Stephen Vinson – Microsoft took another gigantic step in its journey to become one of the largest gaming companies in the world earlier this year after it announced its intention to acquire Activision, the makers of the “Call of Duty,” currently the third highest-selling gaming franchise in history. The purchase price–a whopping $68.7 billion–is the highest price paid for a studio in the history of gaming. The all-cash acquisition would also be Microsoft’s most expensive acquisition across all industries and would become the largest all-cash acquisition ever. The purchase price makes Microsoft the third largest video game presence behind Sony and Tencent. From Microsoft’s perspective and initial outlook from investors, the deal is a great fit. Microsoft’s balance sheet indicates $137 billion in cash, and Microsoft is likely to generate over $50 billion in free cash flow during the fiscal year. The deal does not need financing. However, this acquisition will not occur without ruffling a few feathers and climbing some legal hurdles.
The Activision acquisition has caught the attention of United States lawmakers and federal regulatory agencies. In March, the Federal Trade Commission (FTC) requested more information regarding the proposed deal as it starts its antitrust review of the proposed transaction, which has been more carefully scrutinizing tech company acquisitions. Microsoft has already taken a few steps in hopes of alleviating potential antitrust concerns. Earlier this year, Microsoft’s president Brad Smith announced a new set of guidelines for Microsoft’s app stores. Smith stated that Microsoft has responded to antitrust concerns in the past and believes “it’s possible to adapt to new rules and innovate successfully.” Smith claimed that the Microsoft stores would promote quality and safety for developers and gamers and would hold its stores to the same standards as those of competing apps. Microsoft, by trying to give developers the time and freedom to choose the stores they want to use, clearly has begun pleading its case that this acquisition should be permitted by regulators. Microsoft has also filed a 100+ page document to the US Securities and Exchange Commission (SEC) outlining all details of who is involved, any financial or tax implications, and many other terms of the agreement. Smith stated in February that Microsoft seeks the approval of the deal in 17 jurisdictions.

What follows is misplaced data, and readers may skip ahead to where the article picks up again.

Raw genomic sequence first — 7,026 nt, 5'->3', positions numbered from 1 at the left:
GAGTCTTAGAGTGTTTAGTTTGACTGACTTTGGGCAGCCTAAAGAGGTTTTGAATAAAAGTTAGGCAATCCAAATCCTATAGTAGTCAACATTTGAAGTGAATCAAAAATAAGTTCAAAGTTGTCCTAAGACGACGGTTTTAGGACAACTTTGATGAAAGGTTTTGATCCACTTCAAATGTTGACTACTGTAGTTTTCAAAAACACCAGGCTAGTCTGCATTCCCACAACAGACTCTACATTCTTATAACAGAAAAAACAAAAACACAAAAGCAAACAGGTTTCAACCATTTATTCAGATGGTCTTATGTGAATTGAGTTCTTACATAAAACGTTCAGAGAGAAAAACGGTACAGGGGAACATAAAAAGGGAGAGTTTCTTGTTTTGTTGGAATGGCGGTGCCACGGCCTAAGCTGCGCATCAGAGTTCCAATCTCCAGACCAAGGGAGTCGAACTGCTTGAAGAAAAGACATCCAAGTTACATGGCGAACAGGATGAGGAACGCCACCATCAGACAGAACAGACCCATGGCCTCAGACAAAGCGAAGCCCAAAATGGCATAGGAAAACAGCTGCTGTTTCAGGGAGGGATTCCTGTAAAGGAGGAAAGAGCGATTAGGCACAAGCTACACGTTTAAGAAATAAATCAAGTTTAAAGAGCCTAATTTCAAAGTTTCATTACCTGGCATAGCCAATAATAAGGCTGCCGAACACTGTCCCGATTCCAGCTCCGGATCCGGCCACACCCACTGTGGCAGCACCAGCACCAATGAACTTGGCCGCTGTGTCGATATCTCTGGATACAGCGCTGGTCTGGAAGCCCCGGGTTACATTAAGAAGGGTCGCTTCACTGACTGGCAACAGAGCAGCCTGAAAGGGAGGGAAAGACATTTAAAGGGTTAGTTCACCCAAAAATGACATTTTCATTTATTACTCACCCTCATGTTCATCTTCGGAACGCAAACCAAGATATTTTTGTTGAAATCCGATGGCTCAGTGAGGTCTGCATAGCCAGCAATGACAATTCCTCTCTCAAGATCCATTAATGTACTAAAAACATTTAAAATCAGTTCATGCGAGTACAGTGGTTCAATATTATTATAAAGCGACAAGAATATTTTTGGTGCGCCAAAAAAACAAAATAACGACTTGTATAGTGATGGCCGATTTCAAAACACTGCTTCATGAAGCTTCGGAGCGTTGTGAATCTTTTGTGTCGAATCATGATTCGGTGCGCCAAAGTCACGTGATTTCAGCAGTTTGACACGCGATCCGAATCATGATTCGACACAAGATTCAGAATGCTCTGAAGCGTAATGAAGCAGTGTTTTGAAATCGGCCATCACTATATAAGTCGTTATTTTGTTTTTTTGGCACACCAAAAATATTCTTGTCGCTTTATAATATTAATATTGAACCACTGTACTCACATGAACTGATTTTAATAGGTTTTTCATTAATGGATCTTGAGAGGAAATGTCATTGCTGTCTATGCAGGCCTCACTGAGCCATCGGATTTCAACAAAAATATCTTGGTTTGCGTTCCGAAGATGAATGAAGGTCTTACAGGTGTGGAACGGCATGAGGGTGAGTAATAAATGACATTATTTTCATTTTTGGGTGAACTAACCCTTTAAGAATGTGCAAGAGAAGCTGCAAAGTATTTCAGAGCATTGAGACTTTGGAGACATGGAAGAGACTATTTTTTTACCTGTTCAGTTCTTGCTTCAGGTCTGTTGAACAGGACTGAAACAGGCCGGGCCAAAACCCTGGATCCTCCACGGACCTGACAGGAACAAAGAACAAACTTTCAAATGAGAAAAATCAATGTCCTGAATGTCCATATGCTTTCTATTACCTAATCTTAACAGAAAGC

The potential deal, which Microsoft expects to close in mid-2023, is further complicated by its timing. The elephant in the room with the timing of this deal is the recent backlash and controversy aimed at Activision created by a sexual harassment scandal that occurred just prior to talks between Activision and Microsoft. It appears Microsoft knew the timing would help a deal, as Activision’s shares dropped more than 37% before the deal was announced. For Activision investors, this deal may be seen as a lifeline, but some Activision shareholders have not fully embraced the deal. As of late January, Activision shares were trading at a 14% discount ($82) to Microsoft’s offer of $95 per share. Two Activision shareholders have filed suit against Activision, claiming the deal is not in the best interest of the company and alleging violations of the Securities Exchange Act.
There are a lot of angles and risks to consider for investors of both companies. Microsoft’s premier risk is the federal government deciding to make an example of the merger on grounds that tech companies are big enough and should not be bigger as is. The FTC Chairperson Lina Khan has pledged to crack down on companies that aim to gain power and reduce competition in the technology sector. This tough stance on tech-industry mergers and acquisitions has also gained bipartisan support in the past couple of years. Because of this scrutiny, Barron’s currently forecasting only a 60% chance that the deal will be approved by federal regulators.
Activision shareholders are also expected to vote on the proposed deal on April 28. With many regulatory and internal hurdles that need to be overcome for the deal to come to fruition in the coming year or so, everyone should keep an eye out for Washington’s treatment of the deal. The Activision-Microsoft deal will reveal a lot of valuable information about how and to what extent federal regulators will limit mergers and acquisitions among tech mega giants.